BBC National Short Story Award 2016

Latest update 'KJ Orr has won this year's award'

The London-born writer's 'Disappearances', was described by judge Kei Miller as 'a near perfect example of how the short story works'.


'Disappearances' was inspired by Orr watching a solitary man in a café in Argentina whilst travelling. Surfaces and what lies beneath were a starting point for this story of a retired plastic surgeon who develops a relationship with a local waitress and is compelled to visit the same café every day.


Surprised by his own desire to create a new identity, his plans are thwarted when two women from his past disrupt his new world. Caught off guard, the tension between the life he led and this desire to create a new identity is a pivotal moment


Orr was presented with the prize of £15,000 this evening (Tuesday 4 October) by the 2016 Chair of Judges Dame Jenni Murray at a ceremony held in the BBC's Radio Theatre in London. The news was announced live on BBC Radio 4's Front Row, during a special programme celebrating the short story.


Claire-Louise Bennett, also a debut writer with her first collection recently published, was selected as the runner-up and received £3,000 for her story 'Morning, Noon & Night'. The three other shortlisted authors, Lavinia Greenlaw, Hilary Mantel and Tahmima Anam, received £500.


Di Speirs, Books Editor at BBC Radio 4 and longstanding judge of the Award commented:

In a year when the shortlist was supremely well balanced and the judges initially quite divided about a winner, our meeting was full of insight, debate, discussion and courtesy; by its conclusion we were all of a mind. I'm delighted, as are we all, to be honouring as winner, and as runner-up, both the debut writers on the list, both writers who have dedicated themselves to the short story, honing their craft, experimenting with form and finding their unique voices.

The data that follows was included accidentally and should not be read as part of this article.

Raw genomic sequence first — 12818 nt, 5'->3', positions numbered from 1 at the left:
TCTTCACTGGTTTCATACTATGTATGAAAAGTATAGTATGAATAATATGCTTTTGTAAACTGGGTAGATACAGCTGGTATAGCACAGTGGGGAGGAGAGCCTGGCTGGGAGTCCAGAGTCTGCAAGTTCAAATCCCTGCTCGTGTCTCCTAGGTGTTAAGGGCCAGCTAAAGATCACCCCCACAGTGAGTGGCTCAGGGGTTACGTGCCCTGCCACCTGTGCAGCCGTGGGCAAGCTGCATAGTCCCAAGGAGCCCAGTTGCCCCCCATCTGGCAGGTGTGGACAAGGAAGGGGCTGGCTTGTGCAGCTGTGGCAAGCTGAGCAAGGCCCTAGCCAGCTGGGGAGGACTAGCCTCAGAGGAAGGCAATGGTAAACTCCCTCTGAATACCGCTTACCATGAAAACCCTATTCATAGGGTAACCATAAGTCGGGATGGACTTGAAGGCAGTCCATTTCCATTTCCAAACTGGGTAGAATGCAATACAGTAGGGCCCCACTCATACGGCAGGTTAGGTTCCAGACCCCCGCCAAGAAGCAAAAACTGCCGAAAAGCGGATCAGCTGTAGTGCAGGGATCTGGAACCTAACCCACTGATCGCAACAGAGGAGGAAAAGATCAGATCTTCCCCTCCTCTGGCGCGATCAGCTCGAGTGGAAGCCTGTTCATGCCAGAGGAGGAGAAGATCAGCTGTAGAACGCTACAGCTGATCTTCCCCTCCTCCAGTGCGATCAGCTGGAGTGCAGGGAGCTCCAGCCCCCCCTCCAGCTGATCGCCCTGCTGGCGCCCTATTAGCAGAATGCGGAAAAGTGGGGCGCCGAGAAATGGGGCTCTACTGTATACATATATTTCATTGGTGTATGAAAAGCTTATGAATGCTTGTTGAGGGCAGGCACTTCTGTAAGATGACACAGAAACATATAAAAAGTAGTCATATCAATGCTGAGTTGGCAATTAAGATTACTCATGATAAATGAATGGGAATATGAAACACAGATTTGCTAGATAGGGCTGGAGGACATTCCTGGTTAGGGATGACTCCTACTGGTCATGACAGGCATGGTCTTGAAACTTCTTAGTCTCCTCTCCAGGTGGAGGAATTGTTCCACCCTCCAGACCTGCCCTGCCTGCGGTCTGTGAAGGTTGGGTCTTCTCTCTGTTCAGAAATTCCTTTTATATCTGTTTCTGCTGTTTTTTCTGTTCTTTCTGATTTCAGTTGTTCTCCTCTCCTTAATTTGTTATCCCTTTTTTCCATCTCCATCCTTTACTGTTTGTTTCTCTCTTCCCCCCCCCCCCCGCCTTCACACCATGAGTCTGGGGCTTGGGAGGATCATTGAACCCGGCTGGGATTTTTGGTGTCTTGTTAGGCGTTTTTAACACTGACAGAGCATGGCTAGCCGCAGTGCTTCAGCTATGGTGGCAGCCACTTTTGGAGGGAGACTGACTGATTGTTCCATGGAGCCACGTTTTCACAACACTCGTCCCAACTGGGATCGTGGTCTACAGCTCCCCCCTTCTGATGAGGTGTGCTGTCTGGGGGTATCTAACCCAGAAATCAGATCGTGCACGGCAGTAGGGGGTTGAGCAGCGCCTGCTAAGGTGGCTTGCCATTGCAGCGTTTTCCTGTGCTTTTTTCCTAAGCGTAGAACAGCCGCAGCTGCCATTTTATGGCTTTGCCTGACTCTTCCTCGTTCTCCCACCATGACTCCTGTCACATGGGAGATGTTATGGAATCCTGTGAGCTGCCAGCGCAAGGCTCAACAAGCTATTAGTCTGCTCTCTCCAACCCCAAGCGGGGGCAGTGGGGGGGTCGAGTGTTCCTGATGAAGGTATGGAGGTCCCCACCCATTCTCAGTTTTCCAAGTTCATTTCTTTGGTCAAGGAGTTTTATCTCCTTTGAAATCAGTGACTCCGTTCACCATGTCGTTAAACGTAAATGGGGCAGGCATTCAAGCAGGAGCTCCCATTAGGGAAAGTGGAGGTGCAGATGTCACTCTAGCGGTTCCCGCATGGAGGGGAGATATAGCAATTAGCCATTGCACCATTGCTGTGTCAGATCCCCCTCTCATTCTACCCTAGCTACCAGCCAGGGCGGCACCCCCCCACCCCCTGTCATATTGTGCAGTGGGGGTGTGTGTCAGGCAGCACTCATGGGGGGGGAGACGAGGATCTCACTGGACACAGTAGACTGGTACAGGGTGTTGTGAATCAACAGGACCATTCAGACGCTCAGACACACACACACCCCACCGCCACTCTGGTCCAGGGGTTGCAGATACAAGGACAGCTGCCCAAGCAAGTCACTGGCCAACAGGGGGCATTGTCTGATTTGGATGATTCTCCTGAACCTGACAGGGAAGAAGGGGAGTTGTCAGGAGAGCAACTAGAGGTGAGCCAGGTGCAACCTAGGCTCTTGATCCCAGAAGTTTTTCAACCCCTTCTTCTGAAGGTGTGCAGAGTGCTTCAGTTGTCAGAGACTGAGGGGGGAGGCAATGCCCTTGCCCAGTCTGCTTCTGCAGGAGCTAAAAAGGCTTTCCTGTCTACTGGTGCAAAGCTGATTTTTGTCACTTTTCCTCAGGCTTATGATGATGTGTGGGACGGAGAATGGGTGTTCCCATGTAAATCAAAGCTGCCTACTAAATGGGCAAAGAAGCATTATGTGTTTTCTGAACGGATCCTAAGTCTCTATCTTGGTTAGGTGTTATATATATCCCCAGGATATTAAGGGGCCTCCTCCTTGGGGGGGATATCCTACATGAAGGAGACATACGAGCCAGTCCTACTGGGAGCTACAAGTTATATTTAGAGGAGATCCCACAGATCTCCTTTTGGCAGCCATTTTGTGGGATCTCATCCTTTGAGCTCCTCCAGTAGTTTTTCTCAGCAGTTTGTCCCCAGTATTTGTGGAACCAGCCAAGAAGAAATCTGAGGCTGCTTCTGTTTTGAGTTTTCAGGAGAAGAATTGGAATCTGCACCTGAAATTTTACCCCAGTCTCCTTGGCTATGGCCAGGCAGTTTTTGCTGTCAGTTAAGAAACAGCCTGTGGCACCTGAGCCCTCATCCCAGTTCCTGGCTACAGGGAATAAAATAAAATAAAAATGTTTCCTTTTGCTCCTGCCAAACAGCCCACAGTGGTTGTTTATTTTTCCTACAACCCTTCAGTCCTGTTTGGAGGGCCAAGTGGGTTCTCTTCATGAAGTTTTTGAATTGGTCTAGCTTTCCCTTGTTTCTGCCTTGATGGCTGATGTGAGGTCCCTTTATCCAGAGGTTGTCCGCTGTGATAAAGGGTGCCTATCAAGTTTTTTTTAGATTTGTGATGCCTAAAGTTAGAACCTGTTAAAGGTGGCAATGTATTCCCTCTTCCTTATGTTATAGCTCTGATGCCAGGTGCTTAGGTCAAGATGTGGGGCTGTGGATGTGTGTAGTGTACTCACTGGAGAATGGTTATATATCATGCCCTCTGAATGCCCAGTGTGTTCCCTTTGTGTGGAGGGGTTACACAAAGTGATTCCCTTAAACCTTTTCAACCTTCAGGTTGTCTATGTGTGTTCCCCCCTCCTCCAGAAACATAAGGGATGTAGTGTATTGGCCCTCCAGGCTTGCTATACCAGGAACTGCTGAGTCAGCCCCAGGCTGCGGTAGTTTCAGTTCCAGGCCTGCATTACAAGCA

K J Orr's precision and clarity, her ability to expose a life in a line and to induce sympathy and disdain, linger long after reading the final paragraph.


Readers can listen to the BBC Radio 4 broadcasts of the shortlisted stories for up to 30 days after their first airing.


The five shortlisted stories are published in an anthology, BBC National Short Story Award 2016. They are introduced by Dame Jenni Murray and published by Comma Press. They are available via the Comma Press website and all good bookshops, and as an eBook.



About the BBC National Short Story Award 2016

Celebrating the power of the short story

The BBC National Short Story Award in partnership with BookTrust is now in its eleventh year. It is one of the most prestigious Awards for a single short story, with the winning author receiving £15,000, the runner-up £3,000 and three further shortlisted authors £500 each.


The Award continues to serve as a reminder of the power of the short story and to celebrate a literary form that is proving ever more versatile in the 21st century. It can now be enjoyed not just on the page, on air and increasingly on every sort of screen as well as in flash fiction events, short story festivals and slams. The ambition of both the Award and BookTrust's short story content is to expand opportunities for British writers, readers and publishers of the short story. BBC Radio 4 is the world's biggest single commissioner of short stories with short stories broadcast every week attracting more than a million listeners.


For updates on the Award follow #bbcnssa and @Booktrust on Twitter.


Previous winners

2015 Jonathan Buckley 'Briar Road'; runner-up Mark Haddon 'Bunny'

2014 Lionel Shriver 'Kilifi Creek'; runner-up Zadie Smith 'Miss Adele Amidst the Corsets'

2013 Sarah Hall 'Mrs Fox'; runner-up Lucy Wood 'Notes from the House Spirits'

2012 Miroslav Penkov 'East of the West'; runner-up Henrietta Rose-Innes 'Sanctuary'

2011 D W Wilson 'The Dead Roads'; runner-up Jon McGregor 'Wires'

2010 David Constantine 'Tea at the Midland'; runner-up Jon McGregor 'If It Keeps On Raining'

2009 Kate Clanchy 'The Not-Dead and the Saved'; runner-up Sara Maitland 'Moss Witch

2008 Clare Wigfall 'The Numbers'; runner-up Jane Gardam 'The People on Privilege Hill'

2007 Julian Gough 'The Orphan and the Mob'; runner-up David Almond 'Slog's Dad'

2006 James Lasdun 'An Anxious Man'; runner-up Michel Faber 'The Safehouse'


Download the Entry Instructions and Terms & Conditions


If you have any queries about the Award, please email or call Jenny Holder on 0207 801 8843